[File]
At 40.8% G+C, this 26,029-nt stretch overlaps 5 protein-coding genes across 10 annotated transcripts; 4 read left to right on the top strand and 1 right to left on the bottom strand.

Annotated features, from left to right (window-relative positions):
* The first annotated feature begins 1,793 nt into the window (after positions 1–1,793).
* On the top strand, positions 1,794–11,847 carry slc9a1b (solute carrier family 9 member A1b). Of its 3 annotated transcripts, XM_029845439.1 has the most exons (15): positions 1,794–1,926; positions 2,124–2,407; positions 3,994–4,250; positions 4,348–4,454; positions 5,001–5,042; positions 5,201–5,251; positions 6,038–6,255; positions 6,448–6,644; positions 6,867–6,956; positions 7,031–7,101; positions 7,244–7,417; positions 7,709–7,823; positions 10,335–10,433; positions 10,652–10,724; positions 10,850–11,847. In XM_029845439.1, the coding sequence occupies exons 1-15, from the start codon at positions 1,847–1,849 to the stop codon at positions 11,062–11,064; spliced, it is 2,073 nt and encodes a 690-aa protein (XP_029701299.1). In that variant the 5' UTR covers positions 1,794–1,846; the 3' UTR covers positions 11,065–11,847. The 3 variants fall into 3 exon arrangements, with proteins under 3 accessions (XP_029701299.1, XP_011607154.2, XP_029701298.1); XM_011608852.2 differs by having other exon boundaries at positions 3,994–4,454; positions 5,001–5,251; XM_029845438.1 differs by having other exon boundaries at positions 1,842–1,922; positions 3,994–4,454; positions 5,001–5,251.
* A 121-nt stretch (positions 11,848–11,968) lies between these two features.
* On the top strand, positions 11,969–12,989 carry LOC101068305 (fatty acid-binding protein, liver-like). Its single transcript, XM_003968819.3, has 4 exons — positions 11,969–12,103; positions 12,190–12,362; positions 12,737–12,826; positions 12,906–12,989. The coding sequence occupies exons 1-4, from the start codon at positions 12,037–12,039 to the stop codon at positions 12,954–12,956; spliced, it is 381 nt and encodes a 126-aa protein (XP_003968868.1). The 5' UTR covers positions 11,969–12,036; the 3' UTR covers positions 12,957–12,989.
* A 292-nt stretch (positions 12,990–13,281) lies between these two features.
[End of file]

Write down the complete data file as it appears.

At 40.8% G+C, this 26,029-nt stretch overlaps 5 protein-coding genes across 10 annotated transcripts; 4 read left to right on the top strand and 1 right to left on the bottom strand.

Annotated features, from left to right (window-relative positions):
* The first annotated feature begins 1,793 nt into the window (after positions 1–1,793).
* On the top strand, positions 1,794–11,847 carry slc9a1b (solute carrier family 9 member A1b). Of its 3 annotated transcripts, XM_029845439.1 has the most exons (15): positions 1,794–1,926; positions 2,124–2,407; positions 3,994–4,250; positions 4,348–4,454; positions 5,001–5,042; positions 5,201–5,251; positions 6,038–6,255; positions 6,448–6,644; positions 6,867–6,956; positions 7,031–7,101; positions 7,244–7,417; positions 7,709–7,823; positions 10,335–10,433; positions 10,652–10,724; positions 10,850–11,847. In XM_029845439.1, the coding sequence occupies exons 1-15, from the start codon at positions 1,847–1,849 to the stop codon at positions 11,062–11,064; spliced, it is 2,073 nt and encodes a 690-aa protein (XP_029701299.1). In that variant the 5' UTR covers positions 1,794–1,846; the 3' UTR covers positions 11,065–11,847. The 3 variants fall into 3 exon arrangements, with proteins under 3 accessions (XP_029701299.1, XP_011607154.2, XP_029701298.1); XM_011608852.2 differs by having other exon boundaries at positions 3,994–4,454; positions 5,001–5,251; XM_029845438.1 differs by having other exon boundaries at positions 1,842–1,922; positions 3,994–4,454; positions 5,001–5,251.
* A 121-nt stretch (positions 11,848–11,968) lies between these two features.
* On the top strand, positions 11,969–12,989 carry LOC101068305 (fatty acid-binding protein, liver-like). Its single transcript, XM_003968819.3, has 4 exons — positions 11,969–12,103; positions 12,190–12,362; positions 12,737–12,826; positions 12,906–12,989. The coding sequence occupies exons 1-4, from the start codon at positions 12,037–12,039 to the stop codon at positions 12,954–12,956; spliced, it is 381 nt and encodes a 126-aa protein (XP_003968868.1). The 5' UTR covers positions 11,969–12,036; the 3' UTR covers positions 12,957–12,989.
* A 292-nt stretch (positions 12,990–13,281) lies between these two features.